What’s With the Bird-Headed Dwarfs?

The Times has a whole page of Annie Dillard links. Here is an excerpt from the first chapter of For the Time Being:

I have in my hands the standard manual of human birth defects. Smith’s Recognizable Patterns of Human Malformation, fourth edition, by Kenneth Lyons Jones, M.D., professor of pediatrics at UC-San Diego, 1988, is a volume to which, in conscience, I cannot recommend your prolonged attention. In vivid photographs, it depicts many variations in our human array.

This photograph shows, for example, the bird-headed dwarfs. They are a brother and sister; they sit side by side on a bed. The boy, a blond, is six years old, says the caption, and the girl, brown-haired, is three. Indeed their smooth bodies and clear faces make them look, at first and second glances, to be six and three years old. Both are naked. They have drawn their legs up to their chests. The camera looks down on them. The girl has a supercilious expression, and seems to be looking down her nose at the camera. Bright children often show this amused and haughty awareness: “And who might you be, Bub?”

The review of this book, written by Wendy Lesser, is interesting because it is a perfect example of a thoughtful review written by someone for whom the book does not seem intended. Lesser acknowledges this, and tries to address it, at the end of the piece:

As a Jewish atheist with little or no feel for nature, I am admittedly not the ideal reader of “For the Time Being.” (The Jewish part is important, for it means that Dillard’s frequent references to the Baal Shem Tov and Rabbi Isaac Luria lack, for me, the appeal of exoticism.) But I think this is Annie Dillard’s problem as much as mine. A book like this should not speak just to the converted. Unbeliever that I am, I can be made sympathetic to the ideas and concerns expressed here…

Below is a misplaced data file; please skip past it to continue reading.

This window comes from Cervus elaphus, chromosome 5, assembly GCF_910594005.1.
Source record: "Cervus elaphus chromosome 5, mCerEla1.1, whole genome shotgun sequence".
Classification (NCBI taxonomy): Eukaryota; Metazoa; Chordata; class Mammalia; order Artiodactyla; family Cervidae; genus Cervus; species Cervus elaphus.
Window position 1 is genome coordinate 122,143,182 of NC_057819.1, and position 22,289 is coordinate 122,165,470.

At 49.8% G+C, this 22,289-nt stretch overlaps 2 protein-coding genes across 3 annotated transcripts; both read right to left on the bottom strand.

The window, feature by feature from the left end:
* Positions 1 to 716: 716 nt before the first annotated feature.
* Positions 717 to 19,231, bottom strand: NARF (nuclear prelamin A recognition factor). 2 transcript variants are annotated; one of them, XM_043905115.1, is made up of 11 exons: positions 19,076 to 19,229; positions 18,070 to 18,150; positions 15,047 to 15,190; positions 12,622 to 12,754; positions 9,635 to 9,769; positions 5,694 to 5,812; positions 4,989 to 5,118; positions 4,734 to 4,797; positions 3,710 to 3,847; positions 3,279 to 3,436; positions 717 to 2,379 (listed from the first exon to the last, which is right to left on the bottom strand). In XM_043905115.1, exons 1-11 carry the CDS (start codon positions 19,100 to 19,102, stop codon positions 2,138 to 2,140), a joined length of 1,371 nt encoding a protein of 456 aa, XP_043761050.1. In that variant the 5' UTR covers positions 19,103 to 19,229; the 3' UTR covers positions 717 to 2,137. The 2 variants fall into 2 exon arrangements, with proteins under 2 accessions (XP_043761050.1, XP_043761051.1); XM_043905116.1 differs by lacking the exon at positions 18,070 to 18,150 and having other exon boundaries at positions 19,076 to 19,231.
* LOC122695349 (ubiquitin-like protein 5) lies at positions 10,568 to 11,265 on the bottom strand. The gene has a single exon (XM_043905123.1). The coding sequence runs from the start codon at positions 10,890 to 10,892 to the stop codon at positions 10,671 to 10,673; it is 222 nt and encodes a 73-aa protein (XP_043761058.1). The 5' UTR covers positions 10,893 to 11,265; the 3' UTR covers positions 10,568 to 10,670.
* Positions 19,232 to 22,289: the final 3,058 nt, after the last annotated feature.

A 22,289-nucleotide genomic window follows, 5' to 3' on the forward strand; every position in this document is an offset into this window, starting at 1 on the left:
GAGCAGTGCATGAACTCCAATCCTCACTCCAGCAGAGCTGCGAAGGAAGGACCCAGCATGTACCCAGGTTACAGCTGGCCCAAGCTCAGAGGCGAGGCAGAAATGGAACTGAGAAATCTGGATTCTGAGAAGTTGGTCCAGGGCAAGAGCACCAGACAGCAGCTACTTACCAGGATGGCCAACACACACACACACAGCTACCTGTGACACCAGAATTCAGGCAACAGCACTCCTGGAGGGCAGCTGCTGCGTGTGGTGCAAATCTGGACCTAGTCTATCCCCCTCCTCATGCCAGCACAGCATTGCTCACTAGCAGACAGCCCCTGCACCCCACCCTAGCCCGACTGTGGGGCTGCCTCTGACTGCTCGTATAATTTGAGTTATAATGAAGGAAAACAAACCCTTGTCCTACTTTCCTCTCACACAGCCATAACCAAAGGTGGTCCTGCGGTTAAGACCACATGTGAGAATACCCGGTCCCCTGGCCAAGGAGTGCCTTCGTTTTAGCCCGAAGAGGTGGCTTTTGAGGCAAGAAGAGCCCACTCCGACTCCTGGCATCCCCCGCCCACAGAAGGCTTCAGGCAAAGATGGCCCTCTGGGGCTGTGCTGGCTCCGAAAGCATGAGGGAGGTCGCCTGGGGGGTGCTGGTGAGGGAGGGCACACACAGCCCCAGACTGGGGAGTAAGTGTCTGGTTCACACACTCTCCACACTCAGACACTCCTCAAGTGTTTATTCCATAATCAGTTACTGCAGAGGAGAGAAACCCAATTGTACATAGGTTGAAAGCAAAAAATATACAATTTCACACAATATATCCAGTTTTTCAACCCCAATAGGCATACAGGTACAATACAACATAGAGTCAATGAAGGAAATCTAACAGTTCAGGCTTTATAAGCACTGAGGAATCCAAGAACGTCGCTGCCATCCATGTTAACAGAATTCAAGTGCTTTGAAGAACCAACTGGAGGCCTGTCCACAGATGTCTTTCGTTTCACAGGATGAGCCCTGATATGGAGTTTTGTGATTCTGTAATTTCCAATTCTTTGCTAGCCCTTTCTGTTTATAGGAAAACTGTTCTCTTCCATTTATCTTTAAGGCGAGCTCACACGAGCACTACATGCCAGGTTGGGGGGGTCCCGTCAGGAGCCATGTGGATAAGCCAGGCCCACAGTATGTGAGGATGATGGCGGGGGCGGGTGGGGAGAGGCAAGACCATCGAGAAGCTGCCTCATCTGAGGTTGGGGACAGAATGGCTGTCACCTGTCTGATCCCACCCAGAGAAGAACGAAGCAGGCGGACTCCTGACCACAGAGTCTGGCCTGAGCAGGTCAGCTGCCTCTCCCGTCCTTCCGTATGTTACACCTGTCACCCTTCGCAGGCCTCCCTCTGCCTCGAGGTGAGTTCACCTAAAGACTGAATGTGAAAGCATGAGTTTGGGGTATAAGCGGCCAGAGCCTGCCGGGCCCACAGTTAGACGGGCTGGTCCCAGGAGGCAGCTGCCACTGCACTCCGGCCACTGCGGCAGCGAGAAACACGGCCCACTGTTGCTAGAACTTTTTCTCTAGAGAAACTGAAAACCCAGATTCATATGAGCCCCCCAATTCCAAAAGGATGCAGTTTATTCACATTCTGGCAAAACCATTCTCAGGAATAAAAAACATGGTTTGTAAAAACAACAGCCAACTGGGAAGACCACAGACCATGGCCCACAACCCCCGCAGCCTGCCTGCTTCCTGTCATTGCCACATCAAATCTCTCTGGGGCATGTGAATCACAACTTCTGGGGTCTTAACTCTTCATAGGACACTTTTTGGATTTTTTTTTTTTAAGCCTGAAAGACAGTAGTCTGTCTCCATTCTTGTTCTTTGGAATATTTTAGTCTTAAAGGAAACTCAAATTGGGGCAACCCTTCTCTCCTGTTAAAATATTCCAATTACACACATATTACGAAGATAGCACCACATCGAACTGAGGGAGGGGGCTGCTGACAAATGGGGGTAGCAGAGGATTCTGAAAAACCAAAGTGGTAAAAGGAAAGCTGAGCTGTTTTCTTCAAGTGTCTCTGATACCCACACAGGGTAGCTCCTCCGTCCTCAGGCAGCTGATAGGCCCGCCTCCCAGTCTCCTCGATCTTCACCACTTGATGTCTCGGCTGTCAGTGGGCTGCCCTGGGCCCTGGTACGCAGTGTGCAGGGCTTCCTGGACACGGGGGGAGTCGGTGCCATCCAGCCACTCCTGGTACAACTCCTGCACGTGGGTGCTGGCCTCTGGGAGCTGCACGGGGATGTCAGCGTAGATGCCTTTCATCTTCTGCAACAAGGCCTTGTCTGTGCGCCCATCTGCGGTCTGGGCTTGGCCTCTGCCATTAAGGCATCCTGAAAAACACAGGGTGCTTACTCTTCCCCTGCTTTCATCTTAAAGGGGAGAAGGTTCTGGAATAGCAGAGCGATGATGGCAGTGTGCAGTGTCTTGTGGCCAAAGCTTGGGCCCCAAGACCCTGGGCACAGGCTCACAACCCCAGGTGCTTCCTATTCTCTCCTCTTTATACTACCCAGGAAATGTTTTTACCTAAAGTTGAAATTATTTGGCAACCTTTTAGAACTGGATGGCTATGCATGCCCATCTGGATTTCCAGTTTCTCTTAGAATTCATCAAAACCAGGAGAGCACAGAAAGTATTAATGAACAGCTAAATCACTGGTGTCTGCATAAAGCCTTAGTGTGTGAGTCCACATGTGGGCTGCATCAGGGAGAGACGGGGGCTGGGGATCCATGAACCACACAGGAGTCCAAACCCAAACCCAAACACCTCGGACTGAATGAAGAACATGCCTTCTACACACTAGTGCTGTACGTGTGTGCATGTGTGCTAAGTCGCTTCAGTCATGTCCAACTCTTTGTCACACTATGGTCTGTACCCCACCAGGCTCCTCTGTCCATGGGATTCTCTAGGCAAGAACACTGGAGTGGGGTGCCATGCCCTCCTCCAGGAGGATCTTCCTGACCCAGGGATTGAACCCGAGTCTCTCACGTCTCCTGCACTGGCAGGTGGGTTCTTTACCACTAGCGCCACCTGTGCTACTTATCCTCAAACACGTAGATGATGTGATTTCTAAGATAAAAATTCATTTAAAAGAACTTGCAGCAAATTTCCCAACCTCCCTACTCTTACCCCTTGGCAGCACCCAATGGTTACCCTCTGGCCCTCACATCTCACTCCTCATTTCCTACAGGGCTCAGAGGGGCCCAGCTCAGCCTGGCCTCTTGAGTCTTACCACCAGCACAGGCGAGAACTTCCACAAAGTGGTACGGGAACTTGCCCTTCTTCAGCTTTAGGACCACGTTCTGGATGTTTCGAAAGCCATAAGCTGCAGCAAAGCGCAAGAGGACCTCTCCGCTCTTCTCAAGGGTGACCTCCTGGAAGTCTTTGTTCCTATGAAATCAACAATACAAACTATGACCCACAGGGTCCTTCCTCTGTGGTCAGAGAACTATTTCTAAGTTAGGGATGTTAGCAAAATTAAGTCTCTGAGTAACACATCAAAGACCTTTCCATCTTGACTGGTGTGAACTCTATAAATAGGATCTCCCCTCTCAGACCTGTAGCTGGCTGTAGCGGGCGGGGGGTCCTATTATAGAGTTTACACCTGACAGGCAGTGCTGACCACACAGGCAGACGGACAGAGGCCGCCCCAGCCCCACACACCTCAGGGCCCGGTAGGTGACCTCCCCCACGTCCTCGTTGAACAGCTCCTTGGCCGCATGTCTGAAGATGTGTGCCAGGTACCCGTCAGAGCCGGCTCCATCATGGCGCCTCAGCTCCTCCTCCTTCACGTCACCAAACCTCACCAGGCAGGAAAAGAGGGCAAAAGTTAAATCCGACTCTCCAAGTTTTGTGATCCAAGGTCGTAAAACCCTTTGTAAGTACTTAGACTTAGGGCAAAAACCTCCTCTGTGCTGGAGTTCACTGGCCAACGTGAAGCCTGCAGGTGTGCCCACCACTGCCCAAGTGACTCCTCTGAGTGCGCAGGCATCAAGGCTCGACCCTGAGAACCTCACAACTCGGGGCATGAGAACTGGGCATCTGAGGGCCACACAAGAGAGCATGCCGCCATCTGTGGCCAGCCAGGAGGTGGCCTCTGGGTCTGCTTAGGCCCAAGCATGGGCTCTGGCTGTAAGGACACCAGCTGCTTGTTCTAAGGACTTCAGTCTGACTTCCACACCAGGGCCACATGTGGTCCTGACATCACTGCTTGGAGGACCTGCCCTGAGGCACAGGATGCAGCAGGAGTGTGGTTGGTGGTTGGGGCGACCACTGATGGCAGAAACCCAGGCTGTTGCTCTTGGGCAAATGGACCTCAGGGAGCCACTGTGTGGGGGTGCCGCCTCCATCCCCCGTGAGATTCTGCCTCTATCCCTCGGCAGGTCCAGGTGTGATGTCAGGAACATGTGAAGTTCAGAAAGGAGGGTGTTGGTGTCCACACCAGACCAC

But her impatient dismissal of the book’s central question is evident in the review’s very first paragraph:

The obsessive idea is both simple and, to date, unresolvable: if an all-merciful, all-powerful God exists, how is it that evil also exists? The question is an old one, of course, and it is not clear what makes Dillard want to dredge it up just now.

While I disagree with almost every one of Lesser’s criticisms of the book (and I am, if anything, an agnostic) I admire the way she makes it plain that her response to the book is bound to be affected by her subjective experiences and inclinations. I have a little more difficulty wrapping my head around the notion that a book shouldn’t be written only for those it is written for but also for those it is not.


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